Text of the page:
The EGNOS SoL Service will be provided for a minimum period of 20 years and any significant change in the service will be notified at least six years in advance.'

Safety of Life Requirements

Reference map for APV-I at 99%

A summary of Safety of Life service performance requirements for civil aviation is provided in the following table where requirements for Non Precision and Precision Approaches have been issued by ICAO. EGNOS Mission Requirements Document[1] establishes its performances in line with these requirements.

Typical Operation Horizontal Accuracy (95%) Vertical Accuracy (95%) Integrity Time-To-Alert (TTA) Horizontal Alert Limit (HAL) Vertical Alert Limit (HAL) Continuity Availability
Initial Intermediate Nonprecision approaches & Departure 220 m (720 ft) N/A 1 –1x10-7/h 10 s 556 m (0.3 NM) N/A 1 – 1x10-4/h to 1 – 1x10-8/h 0.99 to 0.99999
Approach operations with vertical guidance (APV-I) 16.0 m (52 ft) 20 m (66 ft) 1 – 2x10-7 (per approach) 10 s 40 m (130 ft) 50 m (164 ft) 1 – 8x10-6/15s 0.99 to 0.99999

Benefits for Civil Aviation

ATR42 landing trials using EGNOS

The EGNOS Safety of Life service was declared operational for use in aviation upon completion of a certification process against applicable Safety of Life standards and requirements. In particular for civil aviation, Single European Sky regulations were applied.

This declaration enables precision approaches and renders air navigation safer. In the same way, this accessible Service contributes to reducing delays, diversions and cancellations of flights while the airport capacities are increased and operating costs reduced.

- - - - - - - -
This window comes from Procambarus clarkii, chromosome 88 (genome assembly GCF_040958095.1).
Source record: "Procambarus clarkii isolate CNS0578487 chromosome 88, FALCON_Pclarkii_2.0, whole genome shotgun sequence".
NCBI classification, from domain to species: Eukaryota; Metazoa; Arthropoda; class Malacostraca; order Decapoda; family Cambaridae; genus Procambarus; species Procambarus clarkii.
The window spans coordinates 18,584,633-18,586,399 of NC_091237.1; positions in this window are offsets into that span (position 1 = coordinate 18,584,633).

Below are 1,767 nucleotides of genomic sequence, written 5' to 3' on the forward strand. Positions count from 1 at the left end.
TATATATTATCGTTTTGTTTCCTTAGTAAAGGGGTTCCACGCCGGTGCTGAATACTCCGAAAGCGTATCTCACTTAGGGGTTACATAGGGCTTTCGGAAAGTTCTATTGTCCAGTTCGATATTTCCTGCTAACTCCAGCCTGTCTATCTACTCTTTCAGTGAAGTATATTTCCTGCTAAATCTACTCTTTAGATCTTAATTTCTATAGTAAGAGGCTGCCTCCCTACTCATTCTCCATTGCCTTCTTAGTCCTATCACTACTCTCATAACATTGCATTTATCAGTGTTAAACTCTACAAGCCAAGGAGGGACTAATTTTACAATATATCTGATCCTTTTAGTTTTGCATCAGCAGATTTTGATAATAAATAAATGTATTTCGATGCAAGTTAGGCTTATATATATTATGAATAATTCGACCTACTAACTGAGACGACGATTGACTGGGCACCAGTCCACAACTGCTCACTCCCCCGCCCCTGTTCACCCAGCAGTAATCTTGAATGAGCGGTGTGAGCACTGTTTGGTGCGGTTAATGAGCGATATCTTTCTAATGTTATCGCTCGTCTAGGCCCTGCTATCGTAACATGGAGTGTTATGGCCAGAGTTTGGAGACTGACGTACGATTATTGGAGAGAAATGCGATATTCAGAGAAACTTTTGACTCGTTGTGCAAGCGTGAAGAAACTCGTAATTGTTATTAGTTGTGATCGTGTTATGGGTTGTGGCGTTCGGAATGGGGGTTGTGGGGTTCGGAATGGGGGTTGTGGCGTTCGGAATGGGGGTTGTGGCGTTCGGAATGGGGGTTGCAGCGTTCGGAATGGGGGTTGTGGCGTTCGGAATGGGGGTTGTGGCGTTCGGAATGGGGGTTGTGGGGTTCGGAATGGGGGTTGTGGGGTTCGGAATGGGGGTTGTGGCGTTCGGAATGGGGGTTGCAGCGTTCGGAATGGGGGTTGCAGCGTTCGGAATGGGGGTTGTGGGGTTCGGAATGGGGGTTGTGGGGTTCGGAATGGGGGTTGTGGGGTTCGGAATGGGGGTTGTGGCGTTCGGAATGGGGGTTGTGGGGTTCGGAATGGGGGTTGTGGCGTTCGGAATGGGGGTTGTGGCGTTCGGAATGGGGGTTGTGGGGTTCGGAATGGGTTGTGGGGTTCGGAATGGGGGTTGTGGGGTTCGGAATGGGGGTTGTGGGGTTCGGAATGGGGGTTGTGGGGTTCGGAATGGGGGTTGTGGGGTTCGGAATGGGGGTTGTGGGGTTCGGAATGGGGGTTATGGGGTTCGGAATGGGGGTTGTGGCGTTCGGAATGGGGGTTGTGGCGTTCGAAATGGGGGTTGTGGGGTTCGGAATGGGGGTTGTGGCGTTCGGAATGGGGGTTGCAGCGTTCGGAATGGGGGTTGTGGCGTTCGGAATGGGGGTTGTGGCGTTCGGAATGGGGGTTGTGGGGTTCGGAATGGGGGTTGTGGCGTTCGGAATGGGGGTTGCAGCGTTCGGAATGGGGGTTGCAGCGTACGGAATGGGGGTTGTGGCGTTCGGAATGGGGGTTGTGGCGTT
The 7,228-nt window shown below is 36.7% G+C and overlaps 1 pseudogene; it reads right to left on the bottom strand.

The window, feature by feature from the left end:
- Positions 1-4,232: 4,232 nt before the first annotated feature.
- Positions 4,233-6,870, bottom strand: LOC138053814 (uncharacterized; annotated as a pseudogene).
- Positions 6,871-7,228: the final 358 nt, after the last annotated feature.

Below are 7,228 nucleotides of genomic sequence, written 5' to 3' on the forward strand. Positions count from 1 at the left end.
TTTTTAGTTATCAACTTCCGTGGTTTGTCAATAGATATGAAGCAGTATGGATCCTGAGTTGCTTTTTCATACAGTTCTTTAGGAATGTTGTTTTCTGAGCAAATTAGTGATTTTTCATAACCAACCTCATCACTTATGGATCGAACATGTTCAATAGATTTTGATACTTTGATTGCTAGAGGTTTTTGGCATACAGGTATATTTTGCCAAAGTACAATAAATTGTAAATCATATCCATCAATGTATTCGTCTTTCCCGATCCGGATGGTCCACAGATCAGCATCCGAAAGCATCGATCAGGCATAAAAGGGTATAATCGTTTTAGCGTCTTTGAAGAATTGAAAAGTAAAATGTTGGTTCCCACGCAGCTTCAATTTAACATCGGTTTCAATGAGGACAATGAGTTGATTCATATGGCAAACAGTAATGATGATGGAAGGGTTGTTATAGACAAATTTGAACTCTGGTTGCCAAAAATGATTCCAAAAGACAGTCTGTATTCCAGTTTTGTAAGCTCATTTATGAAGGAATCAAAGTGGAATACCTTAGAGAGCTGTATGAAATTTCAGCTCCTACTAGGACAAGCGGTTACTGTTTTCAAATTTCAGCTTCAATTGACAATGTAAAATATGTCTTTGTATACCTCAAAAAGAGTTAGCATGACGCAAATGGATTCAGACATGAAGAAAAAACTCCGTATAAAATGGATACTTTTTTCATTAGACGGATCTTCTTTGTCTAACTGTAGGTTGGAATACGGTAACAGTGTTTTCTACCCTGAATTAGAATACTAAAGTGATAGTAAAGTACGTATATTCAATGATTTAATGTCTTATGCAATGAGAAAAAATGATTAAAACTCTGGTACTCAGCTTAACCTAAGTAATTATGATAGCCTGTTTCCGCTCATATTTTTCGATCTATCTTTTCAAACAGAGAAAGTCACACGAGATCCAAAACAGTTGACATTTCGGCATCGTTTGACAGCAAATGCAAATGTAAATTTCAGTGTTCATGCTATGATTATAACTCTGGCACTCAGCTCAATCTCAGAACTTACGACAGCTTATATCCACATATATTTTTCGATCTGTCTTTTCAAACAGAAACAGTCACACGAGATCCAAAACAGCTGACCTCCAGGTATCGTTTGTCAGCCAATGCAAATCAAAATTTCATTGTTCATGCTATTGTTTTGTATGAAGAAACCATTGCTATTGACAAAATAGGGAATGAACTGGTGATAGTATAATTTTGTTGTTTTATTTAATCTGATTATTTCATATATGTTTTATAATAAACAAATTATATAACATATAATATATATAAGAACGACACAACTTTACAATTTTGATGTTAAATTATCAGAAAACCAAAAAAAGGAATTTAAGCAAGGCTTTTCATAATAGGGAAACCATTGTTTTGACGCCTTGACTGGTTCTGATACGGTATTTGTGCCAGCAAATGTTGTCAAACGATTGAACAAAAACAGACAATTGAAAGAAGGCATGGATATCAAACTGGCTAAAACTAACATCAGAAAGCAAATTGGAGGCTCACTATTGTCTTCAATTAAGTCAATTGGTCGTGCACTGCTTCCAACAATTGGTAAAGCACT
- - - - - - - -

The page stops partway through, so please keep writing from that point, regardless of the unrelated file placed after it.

Some of the most remarkable advantages provided by the EGNOS Safety of Life service were enumerated in the EGNOS Safety of Life press release published in the European Commission EGNOS homepage:[9]

  • Increased aviation safety: EGNOS allows to perform precision approaches which reduce safety risks considerably.
  • Lower operating costs: EGNOS signals are freely accessible and only requires a receiver aboard the aircraft with no necessity of ground infrastructure.
  • Lower CO2 emissions: EGNOS permits more efficient definition of flight routes.
  • Less delays, diversions and cancellations: EGNOS allows lower aircraft separation distances which results in fewer delays, diversions and cancellations of flights.
  • Less noise pollution: EGNOS facilitates optimized flight routes and 'curved approach' procedures allowing planes to commence their descent closer to the runway.
  • Increased capacity for smaller airports: The vertical guidance offered by EGNOS means planes are able to land in restricted visibility conditions, increasing the capacity of airports.



  1. ^ a b EGNOS Mission Requirements Document, version 2.0, 8th May 2006, Galileo Joint Undertaking
  2. ^ ICAO Annex10 Volume I (Radio Navigation Aids) – 6th Edition – July 2006 amendment 85
  3. ^ Minimum Operational Performance Standards for Global Positioning System/Wide Area Augmentation System Airbone Equipment
  4. ^ a b EGNOS Safety of Life Service Definition Document
  5. ^ European Satellite Services Provider
  6. ^ ESSP press release EGNOS Safety-of-Life Service starting on March the 2nd
  7. ^ Regulation (EC) No 549/2004 of the European Parliament and of the Council of 10 March 2004 laying down the framework for the creation of the single European sky
  8. ^ Regulation (EC) No 549/2004 of the European Parliament and of the Council of 10th March 2004 laying down the framework for the creation of the single European sky (the framework Regulation).
  9. ^ European Commission EGNOS homepage